Enjō

From Wikipedia, the free encyclopedia
  (Redirected from Enjo)
Jump to: navigation, search
Enjo
Directed by Kon Ichikawa
Produced by Masaichi Nagata
Written by Kon Ichikawa
Keiji Hasebe
Natto Wada
Yukio Mishima (novel)
Starring Raizo Ichikawa
Ganjiro Nakamura
Tatsuya Nakadai
Music by Toshiro Mayuzumi
Cinematography Kazuo Miyagawa
Edited by Shigeo Nishida
Distributed by Daiei Film
Release date(s) August 19, 1958
Running time 99 minutes
Country Japan
Language Japanese

Enjo (炎上 Enjō?) is a 1958 Japanese film directed by Kon Ichikawa and adapted from the Yukio Mishima novel The Temple of the Golden Pavilion. It stands as one of his better known films.[citation needed] Also known as Conflagration, the film has come to be best known by its Japanese title.[citation needed]

Synopsis[edit]

Told in an intricate flashback structure, Enjo dramatizes the psychological collapse of Goichi (Raizo Ichikawa), a young Buddhist acolyte from a dysfunctional family who arrives at a Kyoto temple - the Golden Pavilion - for further study.

Goichi is haunted by two events - the discovery of his psychologically abusive mother's infidelity, and the effect of the revelation upon his father, who suddenly falls ill and dies shortly thereafter. Shy and idealistic - and hindered by a stuttering problem - Goichi arrives at the temple haunted by his dying father's sentiment that "the Golden Pavilion of the Shukaku Temple is the most beautiful thing in the world."[1]

In the wake of entering into his studies, Goichi is visited by his now-widowed mother, who unexpectedly states her wish that he strive to succeed in his studies, so that he might one day become the head priest at the temple. Under unexpected pressure from his irresponsible surviving parent, Goichi then must face a challenge to his own ideals upon discovery of the head priest's greed (the temple is being run as a tourist attraction, though an appearance of piety must be presented to outsiders) and his indiscreet pairings with a local geisha.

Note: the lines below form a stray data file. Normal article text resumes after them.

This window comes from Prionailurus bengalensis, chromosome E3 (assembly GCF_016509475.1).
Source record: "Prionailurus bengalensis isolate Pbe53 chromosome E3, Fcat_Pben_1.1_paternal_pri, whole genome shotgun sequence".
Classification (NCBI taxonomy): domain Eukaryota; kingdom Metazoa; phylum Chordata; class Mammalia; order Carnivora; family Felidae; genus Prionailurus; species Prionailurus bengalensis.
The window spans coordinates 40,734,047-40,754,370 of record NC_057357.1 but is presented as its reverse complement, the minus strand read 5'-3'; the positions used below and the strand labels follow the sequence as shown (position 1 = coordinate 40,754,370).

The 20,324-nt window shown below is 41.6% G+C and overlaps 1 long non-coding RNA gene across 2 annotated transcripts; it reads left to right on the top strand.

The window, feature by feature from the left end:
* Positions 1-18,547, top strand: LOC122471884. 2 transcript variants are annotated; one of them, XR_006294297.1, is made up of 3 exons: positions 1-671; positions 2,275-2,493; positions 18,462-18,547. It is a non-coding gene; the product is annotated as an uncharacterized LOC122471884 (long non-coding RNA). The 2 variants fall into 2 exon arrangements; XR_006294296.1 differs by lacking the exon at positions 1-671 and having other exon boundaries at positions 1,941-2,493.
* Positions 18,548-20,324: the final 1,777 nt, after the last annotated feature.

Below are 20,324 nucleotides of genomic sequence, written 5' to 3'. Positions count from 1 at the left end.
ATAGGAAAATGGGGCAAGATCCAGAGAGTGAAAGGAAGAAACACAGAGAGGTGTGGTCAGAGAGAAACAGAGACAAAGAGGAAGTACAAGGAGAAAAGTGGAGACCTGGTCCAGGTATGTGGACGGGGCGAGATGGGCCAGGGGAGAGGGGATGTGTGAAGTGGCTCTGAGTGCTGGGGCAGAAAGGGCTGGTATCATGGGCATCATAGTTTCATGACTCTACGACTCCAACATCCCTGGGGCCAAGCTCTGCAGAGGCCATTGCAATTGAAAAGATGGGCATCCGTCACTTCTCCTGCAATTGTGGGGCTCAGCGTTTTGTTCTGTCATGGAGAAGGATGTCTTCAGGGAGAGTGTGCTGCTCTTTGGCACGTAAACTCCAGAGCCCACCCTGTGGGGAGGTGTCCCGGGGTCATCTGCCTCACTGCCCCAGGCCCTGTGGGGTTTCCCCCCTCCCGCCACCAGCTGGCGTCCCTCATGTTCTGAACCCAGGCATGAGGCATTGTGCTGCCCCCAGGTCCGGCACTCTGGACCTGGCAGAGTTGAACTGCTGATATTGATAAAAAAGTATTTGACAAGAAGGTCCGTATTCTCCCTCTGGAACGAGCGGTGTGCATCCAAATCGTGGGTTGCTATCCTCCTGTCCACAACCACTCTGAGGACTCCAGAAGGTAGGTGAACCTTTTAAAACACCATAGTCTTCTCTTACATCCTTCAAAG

A flashback (one of many within the entire film's greater structure) to the funeral of Goichi's father introduces the idea of a cleansing inferno; with an escalating sense of desperation, Goichi sets fire to the pavilion. He is subsequently repudiated by his mother, and ultimately commits suicide before he can be taken to prison.


Notes[edit]

  1. ^ Svensson, pp. 15

References[edit]

  • Mellen, Joan. The Waves At Genji's Door: Japan Through Its Cinema, 1976. Pantheon, New York. ISBN 0-394-49799-6
  • Quandt, James. Kon Ichikawa, 1982. Cinematheque, New York. ISBN 0-9682969-3-9
  • Richie, Donald. A Hundred Years of Japanese Cinema, 2001. Kodansha America, New York & Tokyo. ISBN 4-7700-2995-0
  • Svensson, Arne. Japan (Screen Series), 1971. A.S. Barnes, New York. ISBN 0-498-07654-7

External links[edit]